Grauman's Chinese Theater in Hollywood then hosted the awards from 1944 to 1946, followed by the Shrine Auditorium in Los Angeles from 1947 to 1948. The 21st Academy Awards in 1949 were held at the Academy Award Theater at what was the Academy's headquarters on Melrose Avenue in Hollywood.
From 1950 to 1960, the awards were presented at Hollywood's Pantages Theatre. With the advent of television, the 1953–1957 awards took place simultaneously in Hollywood and New York first at the NBC International Theatre (1953) and then at the NBC Century Theatre (1954–1957), after which the ceremony took place solely in Los Angeles. The Oscars moved to the Santa Monica Civic Auditorium in Santa Monica, California in 1961. By 1969, the Academy decided to move the ceremonies back to Los Angeles, this time to the Dorothy Chandler Pavilion at the Los Angeles County Music Center.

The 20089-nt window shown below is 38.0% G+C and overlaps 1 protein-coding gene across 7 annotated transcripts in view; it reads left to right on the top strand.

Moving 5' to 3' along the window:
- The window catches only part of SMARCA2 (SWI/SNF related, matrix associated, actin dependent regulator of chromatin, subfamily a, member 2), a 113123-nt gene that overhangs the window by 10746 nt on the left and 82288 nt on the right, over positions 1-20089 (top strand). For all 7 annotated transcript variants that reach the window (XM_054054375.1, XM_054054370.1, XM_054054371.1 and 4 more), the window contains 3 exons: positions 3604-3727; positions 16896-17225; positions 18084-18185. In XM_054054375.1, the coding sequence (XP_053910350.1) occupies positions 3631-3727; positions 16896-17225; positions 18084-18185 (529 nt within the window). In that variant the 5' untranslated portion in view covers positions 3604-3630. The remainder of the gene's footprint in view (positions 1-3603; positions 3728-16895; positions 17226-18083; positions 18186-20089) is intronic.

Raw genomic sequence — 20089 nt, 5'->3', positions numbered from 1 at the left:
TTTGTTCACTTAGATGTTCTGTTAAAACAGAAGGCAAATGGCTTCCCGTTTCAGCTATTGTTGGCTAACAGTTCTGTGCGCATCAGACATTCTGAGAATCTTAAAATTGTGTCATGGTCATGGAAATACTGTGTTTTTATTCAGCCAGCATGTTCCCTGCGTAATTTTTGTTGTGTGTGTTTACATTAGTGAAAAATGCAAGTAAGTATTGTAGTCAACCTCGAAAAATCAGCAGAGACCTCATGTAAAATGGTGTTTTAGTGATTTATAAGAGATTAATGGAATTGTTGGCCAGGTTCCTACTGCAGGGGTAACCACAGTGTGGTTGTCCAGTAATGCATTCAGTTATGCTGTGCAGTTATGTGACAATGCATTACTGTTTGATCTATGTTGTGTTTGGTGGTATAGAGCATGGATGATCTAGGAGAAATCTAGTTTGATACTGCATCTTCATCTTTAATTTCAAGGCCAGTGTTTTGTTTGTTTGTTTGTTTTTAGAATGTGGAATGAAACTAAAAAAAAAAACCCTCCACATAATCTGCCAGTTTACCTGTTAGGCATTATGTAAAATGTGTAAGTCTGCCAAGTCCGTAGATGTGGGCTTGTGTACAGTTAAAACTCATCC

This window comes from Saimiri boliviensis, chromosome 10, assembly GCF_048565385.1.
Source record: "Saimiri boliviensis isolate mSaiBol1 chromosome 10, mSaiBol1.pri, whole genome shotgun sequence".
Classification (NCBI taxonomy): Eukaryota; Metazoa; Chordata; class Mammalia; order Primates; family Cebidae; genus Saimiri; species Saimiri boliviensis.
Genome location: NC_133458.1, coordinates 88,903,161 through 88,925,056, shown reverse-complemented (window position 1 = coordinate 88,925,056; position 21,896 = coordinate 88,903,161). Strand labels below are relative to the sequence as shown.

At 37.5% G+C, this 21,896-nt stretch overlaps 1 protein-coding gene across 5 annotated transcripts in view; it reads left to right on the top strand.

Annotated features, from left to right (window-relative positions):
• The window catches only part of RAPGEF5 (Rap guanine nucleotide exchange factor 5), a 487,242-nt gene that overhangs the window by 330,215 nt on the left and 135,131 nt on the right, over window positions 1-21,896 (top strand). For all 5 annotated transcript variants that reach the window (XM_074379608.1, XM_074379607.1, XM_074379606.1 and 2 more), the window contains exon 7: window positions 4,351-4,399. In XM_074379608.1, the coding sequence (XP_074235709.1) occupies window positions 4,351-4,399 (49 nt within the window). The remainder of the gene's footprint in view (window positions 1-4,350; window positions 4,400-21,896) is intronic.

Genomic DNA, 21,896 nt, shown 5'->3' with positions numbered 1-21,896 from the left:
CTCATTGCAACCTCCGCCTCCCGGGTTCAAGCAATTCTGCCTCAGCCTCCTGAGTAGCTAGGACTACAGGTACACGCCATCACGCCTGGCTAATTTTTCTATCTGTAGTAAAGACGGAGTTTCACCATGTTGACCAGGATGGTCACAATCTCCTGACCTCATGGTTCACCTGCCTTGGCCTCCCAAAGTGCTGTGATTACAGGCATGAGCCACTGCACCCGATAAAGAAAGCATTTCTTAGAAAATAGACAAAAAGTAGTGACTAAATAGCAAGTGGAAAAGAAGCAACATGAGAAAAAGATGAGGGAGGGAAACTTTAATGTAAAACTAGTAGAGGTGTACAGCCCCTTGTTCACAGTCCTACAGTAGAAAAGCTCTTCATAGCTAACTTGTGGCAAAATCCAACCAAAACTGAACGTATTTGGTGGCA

In 2002, Hollywood's Kodak Theatre became the permanent home of the award ceremonies.
Academy Awards of Merit
Best Actor in a Leading Role: 1928 to present
Best Actor in a Supporting Role: 1936 to present
Best Actress in a Leading Role: 1928 to present
Best Actress in a Supporting Role: 1936 to present
Best Animated Feature: 2001 to present
Best Animated Short Film: 1931 to present
Best Art Direction: 1928 to present
Best Cinematography: 1928 to present
Best Costume Design: 1948 to present
Best Director: 1928 to present
Best Documentary Feature: 1943 to present
Best Documentary Short Subject: 1941 to present
Best Film Editing: 1935 to present
Best Foreign Language Film: 1947 to present
Best Live Action Short Film: 1931 to present